The Right Word Analysis by Imtiaz Dharker

This article is an analysis of the poem The Right Word by Imtiaz Dharker.

Analysis of The Right Word:

The poem explores the doubt and uncertainty of a post-9/11 world in terms of language and identity.


Is that the wrong description?
Outside that door,
taking shelter in the shadows,
is a freedom-fighter.

  • No regular rhythm or rhyme scheme

The lack of regular and uniform rhythm and rhyme scheme help to reinforce how this is a poem about uncertainty. We live in a divided global community which is unpredictable, as is the rhythmic pattern of the poem. This is also reflective of how the voice of the poem is searching for the ‘right word’, looking for ways of uniting different attitudes and a resolution to the problems faced by the world.


I haven’t got this right.
Outside, waiting in the shadows,
is a hostile militant.
One word for you.
Outside my door,
his hand too steady,
his eyes too hard
is a boy who looks like your son, too.

  • Use of the first person
  • The direct address of the reader
  • Varying stanza lengths

Using a first and second person to address the reader show that the message of the poem is relevant to everyone. The reader is involved in the poem and, by extension, involved with the themes being explored.

The varying stanza lengths reflect the themes of uncertainty and doubt that pervade the poem. The lack of a formal structure and pattern show the unpredictability of the post-9/11 era.


Terrorist/freedom- fighter/militant/warrior/martyr/child

Lurking/taking shelter/lost in shadows

  • Simple and direct language
  • Language changes as poem progress
  • Connotations of threat change to vulnerability

The changing nouns to describe the central image show the power of words. The initial connotations of threat are removed as the language changes. Dharker is exploring the lexis of a post-9/11 age expanding upon the quotation: ”One man's terrorist is another man's freedom fighter” written by Gerald Seymour in the novel Harry’s Game.

Dharker forces the reader to reflect on the labels that we apply through language in all contexts, not just those concerning terrorism. Words described as 'wavering flags' show how meaning can be distorted through different perspectives.


Outside the door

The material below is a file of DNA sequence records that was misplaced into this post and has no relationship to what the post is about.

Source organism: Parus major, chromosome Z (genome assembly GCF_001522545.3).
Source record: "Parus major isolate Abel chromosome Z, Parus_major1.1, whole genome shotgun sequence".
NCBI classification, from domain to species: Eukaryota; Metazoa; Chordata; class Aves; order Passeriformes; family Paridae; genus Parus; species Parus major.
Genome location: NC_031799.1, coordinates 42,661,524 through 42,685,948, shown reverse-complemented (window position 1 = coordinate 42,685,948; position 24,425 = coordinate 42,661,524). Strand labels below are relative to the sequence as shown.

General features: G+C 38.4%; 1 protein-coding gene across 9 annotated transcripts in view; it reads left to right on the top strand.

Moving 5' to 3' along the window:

• The repeated image of the door represents barriers/difference
  • Shadows imply threat, fear, and uncertainty
  • Menacing images change into those that evoke sympathy

The figurative barrier that is represented by the image of the door suggests security and difference. 'Outside the door' offers no shelter or protection and 'shadows' imply a sense of fear and we protect ourselves by remaining inside. The repetition of the image reinforces that the post-9/11 age is one of division and suspicion.

The Right Word by Imtiaz Dharker

The central image of the terrorist initially suggests danger but the threat and fear is gradually broken down by the changing perspective. Dharker questions the labels we use but also challenges us to remove our barriers in order to change our view of the world.


Outside the door,
lurking in the shadows,
is a terrorist.
I haven’t got this right
Come in and eat with us.
The child steps in
and carefully, at my door,
takes off his shoes.

  • Tone changes throughout the poem
  • Voice/poet is correcting the tone of the poem
  • Welcoming and inviting language towards the end

As a result of the blunt language and menacing imagery, the poem starts off in a sinister way. The voice of the poem is questioning their own description and, perhaps, their own attitudes and wants the reader to do the same. The welcoming and inviting language of the final stanzas show that there is hope offered by breaking down our barriers, by removing that which makes us different or, indeed, accepting difference, we can bring unity and harmony to the world.


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